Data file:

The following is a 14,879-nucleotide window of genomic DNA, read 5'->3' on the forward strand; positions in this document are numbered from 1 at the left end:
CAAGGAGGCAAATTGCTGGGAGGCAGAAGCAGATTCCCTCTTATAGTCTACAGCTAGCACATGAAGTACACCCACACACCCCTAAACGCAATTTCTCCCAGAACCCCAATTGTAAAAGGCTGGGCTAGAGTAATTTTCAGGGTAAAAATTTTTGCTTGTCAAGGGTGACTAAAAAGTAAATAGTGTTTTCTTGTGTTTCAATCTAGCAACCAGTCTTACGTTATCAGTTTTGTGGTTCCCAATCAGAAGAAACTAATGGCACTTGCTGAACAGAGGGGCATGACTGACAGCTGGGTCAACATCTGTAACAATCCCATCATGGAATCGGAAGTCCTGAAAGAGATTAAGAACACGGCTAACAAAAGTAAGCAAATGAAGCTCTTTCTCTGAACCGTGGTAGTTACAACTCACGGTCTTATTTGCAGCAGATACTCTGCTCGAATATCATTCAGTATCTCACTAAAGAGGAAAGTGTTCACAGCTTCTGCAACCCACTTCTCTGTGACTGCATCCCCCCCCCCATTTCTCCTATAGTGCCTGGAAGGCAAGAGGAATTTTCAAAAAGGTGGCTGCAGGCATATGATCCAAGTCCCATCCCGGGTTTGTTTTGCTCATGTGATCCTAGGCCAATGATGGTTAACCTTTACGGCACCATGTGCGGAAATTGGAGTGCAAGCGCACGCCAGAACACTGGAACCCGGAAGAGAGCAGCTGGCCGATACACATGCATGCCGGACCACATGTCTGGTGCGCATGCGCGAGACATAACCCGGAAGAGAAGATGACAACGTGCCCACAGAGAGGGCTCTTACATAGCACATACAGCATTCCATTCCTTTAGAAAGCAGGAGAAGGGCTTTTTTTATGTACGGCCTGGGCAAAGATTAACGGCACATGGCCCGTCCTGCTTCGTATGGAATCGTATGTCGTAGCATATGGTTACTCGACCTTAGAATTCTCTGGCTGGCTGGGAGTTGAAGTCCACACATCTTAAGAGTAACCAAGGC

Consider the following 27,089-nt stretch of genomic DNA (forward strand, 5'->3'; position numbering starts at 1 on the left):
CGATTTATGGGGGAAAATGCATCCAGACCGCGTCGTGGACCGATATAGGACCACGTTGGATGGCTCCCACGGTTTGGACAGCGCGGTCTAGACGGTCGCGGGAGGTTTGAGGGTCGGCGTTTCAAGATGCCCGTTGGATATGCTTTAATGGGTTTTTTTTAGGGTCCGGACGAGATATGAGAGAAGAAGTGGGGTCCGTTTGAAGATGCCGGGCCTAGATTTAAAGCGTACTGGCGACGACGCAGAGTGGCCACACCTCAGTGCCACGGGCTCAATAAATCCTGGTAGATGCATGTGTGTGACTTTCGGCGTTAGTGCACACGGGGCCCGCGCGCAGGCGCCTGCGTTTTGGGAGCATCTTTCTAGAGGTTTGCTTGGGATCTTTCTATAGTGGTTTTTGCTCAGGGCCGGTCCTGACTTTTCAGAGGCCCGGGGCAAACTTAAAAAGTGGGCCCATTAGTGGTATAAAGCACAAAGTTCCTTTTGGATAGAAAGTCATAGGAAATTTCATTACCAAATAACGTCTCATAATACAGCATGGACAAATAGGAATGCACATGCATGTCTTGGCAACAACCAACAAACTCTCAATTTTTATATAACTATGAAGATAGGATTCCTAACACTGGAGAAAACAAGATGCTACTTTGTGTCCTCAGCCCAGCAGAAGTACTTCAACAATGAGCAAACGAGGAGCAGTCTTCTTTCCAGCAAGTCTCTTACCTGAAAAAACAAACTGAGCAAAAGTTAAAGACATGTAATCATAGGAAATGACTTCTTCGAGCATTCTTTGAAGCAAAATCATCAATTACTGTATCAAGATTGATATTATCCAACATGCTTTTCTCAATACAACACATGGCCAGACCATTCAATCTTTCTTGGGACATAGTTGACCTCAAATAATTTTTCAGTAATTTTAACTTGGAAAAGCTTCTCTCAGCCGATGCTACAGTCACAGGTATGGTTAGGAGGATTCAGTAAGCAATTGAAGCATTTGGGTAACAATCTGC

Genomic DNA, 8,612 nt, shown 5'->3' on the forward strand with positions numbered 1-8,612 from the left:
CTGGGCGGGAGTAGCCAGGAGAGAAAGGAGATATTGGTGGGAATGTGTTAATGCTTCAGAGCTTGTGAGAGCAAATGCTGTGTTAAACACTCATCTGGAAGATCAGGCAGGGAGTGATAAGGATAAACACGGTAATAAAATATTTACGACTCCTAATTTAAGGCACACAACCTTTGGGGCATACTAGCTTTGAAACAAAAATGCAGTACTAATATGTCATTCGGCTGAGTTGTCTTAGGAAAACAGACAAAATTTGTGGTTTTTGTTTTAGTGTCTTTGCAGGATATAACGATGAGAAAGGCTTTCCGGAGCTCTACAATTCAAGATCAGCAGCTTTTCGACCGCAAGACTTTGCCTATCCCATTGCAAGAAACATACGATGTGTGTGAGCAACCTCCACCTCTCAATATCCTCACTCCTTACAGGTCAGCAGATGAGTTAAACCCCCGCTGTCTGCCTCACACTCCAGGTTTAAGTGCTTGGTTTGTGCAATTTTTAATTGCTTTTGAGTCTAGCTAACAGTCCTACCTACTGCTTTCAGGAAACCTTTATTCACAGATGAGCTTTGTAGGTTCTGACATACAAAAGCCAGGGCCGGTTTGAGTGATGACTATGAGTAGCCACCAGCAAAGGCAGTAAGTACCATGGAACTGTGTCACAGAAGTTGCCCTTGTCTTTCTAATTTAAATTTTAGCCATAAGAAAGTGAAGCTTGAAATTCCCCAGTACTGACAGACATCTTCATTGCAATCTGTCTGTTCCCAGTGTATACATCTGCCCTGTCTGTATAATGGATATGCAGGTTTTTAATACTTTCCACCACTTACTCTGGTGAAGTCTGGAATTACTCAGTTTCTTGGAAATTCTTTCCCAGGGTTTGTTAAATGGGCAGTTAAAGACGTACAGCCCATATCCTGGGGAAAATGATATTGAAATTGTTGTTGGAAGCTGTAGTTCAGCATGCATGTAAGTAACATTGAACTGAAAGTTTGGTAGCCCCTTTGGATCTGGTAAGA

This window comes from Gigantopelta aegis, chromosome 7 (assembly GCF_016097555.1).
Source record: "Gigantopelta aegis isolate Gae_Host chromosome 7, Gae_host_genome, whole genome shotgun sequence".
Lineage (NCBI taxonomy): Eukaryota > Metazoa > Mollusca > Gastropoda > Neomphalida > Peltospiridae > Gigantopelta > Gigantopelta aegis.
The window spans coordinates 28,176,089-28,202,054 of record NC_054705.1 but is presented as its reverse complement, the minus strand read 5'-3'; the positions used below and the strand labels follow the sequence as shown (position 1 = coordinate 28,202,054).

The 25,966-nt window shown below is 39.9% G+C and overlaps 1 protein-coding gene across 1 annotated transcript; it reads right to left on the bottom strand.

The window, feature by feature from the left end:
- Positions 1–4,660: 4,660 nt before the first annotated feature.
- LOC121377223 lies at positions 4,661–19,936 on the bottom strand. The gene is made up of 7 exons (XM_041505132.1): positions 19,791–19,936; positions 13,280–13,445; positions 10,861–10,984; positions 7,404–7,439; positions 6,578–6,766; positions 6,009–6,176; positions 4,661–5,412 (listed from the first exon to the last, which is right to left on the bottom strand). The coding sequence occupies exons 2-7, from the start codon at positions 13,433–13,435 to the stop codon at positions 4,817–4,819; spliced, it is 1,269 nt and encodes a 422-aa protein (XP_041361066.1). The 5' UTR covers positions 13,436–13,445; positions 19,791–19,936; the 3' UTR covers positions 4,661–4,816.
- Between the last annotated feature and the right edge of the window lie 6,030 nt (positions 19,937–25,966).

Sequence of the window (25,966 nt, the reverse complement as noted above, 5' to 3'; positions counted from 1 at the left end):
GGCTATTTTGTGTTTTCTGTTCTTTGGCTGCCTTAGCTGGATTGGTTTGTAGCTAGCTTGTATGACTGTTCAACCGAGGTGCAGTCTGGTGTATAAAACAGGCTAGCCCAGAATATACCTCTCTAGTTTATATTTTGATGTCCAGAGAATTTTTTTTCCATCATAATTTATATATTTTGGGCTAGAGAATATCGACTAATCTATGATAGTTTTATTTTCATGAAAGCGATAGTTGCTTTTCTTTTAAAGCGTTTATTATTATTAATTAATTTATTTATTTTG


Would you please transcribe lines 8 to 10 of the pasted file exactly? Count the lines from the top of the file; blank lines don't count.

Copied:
Source record: "Gigantopelta aegis isolate Gae_Host chromosome 7, Gae_host_genome, whole genome shotgun sequence".
Lineage (NCBI taxonomy): Eukaryota > Metazoa > Mollusca > Gastropoda > Neomphalida > Peltospiridae > Gigantopelta > Gigantopelta aegis.
The window spans coordinates 28,176,089-28,202,054 of record NC_054705.1 but is presented as its reverse complement, the minus strand read 5'-3'; the positions used below and the strand labels follow the sequence as shown (position 1 = coordinate 28,202,054).